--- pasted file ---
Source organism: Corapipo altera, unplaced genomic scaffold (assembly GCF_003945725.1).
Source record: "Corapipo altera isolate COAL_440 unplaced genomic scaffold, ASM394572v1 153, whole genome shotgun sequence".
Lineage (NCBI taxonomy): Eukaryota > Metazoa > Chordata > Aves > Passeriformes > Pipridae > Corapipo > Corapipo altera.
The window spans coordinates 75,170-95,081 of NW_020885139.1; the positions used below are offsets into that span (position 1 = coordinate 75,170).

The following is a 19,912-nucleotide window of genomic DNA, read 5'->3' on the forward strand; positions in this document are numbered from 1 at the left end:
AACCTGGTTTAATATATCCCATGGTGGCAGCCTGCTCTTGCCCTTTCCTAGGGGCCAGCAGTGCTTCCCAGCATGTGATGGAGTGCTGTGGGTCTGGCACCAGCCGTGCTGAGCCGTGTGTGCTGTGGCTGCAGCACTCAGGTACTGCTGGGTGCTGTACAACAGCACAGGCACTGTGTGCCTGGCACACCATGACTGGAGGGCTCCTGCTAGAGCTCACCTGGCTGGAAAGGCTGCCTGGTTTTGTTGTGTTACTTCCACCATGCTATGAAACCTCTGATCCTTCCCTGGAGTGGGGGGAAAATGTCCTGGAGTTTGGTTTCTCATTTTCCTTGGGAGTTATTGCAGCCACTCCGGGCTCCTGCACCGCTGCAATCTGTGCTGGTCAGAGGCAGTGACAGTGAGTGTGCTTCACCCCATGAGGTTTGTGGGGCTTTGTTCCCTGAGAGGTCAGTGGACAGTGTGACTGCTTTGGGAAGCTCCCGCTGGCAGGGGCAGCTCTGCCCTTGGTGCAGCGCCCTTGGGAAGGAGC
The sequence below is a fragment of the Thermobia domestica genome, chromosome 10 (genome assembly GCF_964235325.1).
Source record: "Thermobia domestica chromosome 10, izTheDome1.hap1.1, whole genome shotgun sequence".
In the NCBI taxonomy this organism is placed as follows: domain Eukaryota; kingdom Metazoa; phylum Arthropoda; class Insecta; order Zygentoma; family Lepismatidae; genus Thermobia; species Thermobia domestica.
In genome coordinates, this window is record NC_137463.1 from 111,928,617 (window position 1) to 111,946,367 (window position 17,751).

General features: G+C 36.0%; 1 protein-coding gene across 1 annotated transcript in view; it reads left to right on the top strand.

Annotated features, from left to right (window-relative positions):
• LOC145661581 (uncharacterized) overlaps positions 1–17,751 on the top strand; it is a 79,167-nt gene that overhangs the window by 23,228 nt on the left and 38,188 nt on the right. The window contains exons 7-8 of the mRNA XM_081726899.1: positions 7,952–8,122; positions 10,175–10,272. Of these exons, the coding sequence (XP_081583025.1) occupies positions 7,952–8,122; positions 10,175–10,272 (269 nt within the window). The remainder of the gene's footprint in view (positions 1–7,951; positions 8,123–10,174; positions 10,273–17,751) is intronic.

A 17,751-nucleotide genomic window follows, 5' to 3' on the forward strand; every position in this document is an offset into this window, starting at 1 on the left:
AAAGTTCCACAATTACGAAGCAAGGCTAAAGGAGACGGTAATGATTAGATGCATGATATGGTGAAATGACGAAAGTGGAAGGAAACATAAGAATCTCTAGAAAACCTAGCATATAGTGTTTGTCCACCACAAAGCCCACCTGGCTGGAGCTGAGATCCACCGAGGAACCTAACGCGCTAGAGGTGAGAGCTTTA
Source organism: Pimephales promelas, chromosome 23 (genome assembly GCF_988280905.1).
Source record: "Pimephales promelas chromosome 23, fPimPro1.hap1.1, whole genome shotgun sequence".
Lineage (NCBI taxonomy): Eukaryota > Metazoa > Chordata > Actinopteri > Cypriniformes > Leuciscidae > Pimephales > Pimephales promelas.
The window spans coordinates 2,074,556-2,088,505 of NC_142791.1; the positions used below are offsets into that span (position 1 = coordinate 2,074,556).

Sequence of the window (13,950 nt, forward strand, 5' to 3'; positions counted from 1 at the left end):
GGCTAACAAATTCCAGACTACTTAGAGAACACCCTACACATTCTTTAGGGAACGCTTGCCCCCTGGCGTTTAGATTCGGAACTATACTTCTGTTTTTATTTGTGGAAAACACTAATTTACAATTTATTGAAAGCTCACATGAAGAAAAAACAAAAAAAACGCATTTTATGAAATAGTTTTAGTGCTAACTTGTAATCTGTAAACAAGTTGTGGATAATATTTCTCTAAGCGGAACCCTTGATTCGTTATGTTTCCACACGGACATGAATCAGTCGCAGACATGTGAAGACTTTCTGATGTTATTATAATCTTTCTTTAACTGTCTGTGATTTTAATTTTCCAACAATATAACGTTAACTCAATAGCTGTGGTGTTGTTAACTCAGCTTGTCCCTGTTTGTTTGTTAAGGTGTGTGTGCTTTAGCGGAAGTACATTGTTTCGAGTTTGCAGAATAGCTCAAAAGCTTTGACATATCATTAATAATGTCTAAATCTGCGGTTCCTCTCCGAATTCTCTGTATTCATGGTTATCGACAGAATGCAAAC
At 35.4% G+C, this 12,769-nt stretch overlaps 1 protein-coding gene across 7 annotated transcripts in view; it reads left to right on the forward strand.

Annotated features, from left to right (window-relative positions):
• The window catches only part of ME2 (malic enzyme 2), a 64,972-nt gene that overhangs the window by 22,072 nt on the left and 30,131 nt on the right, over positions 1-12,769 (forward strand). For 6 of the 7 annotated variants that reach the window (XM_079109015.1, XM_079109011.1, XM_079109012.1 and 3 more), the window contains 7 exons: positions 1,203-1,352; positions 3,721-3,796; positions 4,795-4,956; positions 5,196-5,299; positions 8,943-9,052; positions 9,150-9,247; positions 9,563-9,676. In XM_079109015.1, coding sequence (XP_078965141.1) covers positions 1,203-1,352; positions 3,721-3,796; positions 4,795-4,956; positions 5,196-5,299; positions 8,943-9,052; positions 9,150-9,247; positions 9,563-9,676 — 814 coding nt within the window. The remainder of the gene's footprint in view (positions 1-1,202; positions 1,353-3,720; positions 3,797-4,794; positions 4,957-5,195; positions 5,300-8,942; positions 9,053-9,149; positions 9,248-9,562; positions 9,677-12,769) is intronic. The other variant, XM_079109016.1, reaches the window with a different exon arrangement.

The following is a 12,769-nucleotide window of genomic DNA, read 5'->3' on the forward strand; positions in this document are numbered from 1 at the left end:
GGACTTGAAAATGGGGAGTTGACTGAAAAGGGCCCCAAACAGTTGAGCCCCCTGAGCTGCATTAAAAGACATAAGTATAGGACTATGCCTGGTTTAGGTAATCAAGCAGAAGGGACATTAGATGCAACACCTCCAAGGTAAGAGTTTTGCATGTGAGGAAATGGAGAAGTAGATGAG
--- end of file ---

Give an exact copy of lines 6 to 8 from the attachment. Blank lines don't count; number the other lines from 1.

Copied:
AACCTGGTTTAATATATCCCATGGTGGCAGCCTGCTCTTGCCCTTTCCTAGGGGCCAGCAGTGCTTCCCAGCATGTGATGGAGTGCTGTGGGTCTGGCACCAGCCGTGCTGAGCCGTGTGTGCTGTGGCTGCAGCACTCAGGTACTGCTGGGTGCTGTACAACAGCACAGGCACTGTGTGCCTGGCACACCATGACTGGAGGGCTCCTGCTAGAGCTCACCTGGCTGGAAAGGCTGCCTGGTTTTGTTGTGTTACTTCCACCATGCTATGAAACCTCTGATCCTTCCCTGGAGTGGGGGGAAAATGTCCTGGAGTTTGGTTTCTCATTTTCCTTGGGAGTTATTGCAGCCACTCCGGGCTCCTGCACCGCTGCAATCTGTGCTGGTCAGAGGCAGTGACAGTGAGTGTGCTTCACCCCATGAGGTTTGTGGGGCTTTGTTCCCTGAGAGGTCAGTGGACAGTGTGACTGCTTTGGGAAGCTCCCGCTGGCAGGGGCAGCTCTGCCCTTGGTGCAGCGCCCTTGGGAAGGAGC
The sequence below is a fragment of the Thermobia domestica genome, chromosome 10 (genome assembly GCF_964235325.1).
Source record: "Thermobia domestica chromosome 10, izTheDome1.hap1.1, whole genome shotgun sequence".